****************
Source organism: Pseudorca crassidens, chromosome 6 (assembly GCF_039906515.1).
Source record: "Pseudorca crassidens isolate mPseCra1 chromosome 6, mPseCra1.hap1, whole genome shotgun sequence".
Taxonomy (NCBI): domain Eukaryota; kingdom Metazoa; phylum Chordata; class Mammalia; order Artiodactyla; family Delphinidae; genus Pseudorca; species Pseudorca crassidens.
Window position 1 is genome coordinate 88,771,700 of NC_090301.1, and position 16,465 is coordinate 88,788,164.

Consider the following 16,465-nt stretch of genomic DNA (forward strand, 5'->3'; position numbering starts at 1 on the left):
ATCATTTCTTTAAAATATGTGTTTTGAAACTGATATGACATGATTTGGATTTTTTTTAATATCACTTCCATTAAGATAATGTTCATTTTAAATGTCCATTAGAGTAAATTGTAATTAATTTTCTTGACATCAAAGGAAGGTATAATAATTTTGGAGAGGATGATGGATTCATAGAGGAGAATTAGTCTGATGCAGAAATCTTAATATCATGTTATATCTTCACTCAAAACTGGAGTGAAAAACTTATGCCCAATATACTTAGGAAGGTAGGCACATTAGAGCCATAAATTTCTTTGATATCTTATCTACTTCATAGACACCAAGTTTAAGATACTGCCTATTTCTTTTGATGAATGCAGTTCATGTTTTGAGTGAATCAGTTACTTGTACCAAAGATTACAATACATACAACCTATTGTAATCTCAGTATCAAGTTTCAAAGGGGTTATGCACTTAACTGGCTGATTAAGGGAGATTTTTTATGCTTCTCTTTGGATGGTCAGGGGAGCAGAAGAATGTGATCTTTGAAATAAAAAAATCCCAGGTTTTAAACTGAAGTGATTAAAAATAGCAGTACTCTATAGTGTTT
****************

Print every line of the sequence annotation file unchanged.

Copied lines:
Source organism: Pseudorca crassidens, chromosome 6 (assembly GCF_039906515.1).
Source record: "Pseudorca crassidens isolate mPseCra1 chromosome 6, mPseCra1.hap1, whole genome shotgun sequence".
Taxonomy (NCBI): domain Eukaryota; kingdom Metazoa; phylum Chordata; class Mammalia; order Artiodactyla; family Delphinidae; genus Pseudorca; species Pseudorca crassidens.
Window position 1 is genome coordinate 88,771,700 of NC_090301.1, and position 16,465 is coordinate 88,788,164.

Consider the following 16,465-nt stretch of genomic DNA (forward strand, 5'->3'; position numbering starts at 1 on the left):
ATCATTTCTTTAAAATATGTGTTTTGAAACTGATATGACATGATTTGGATTTTTTTTAATATCACTTCCATTAAGATAATGTTCATTTTAAATGTCCATTAGAGTAAATTGTAATTAATTTTCTTGACATCAAAGGAAGGTATAATAATTTTGGAGAGGATGATGGATTCATAGAGGAGAATTAGTCTGATGCAGAAATCTTAATATCATGTTATATCTTCACTCAAAACTGGAGTGAAAAACTTATGCCCAATATACTTAGGAAGGTAGGCACATTAGAGCCATAAATTTCTTTGATATCTTATCTACTTCATAGACACCAAGTTTAAGATACTGCCTATTTCTTTTGATGAATGCAGTTCATGTTTTGAGTGAATCAGTTACTTGTACCAAAGATTACAATACATACAACCTATTGTAATCTCAGTATCAAGTTTCAAAGGGGTTATGCACTTAACTGGCTGATTAAGGGAGATTTTTTATGCTTCTCTTTGGATGGTCAGGGGAGCAGAAGAATGTGATCTTTGAAATAAAAAAATCCCAGGTTTTAAACTGAAGTGATTAAAAATAGCAGTACTCTATAGTGTTT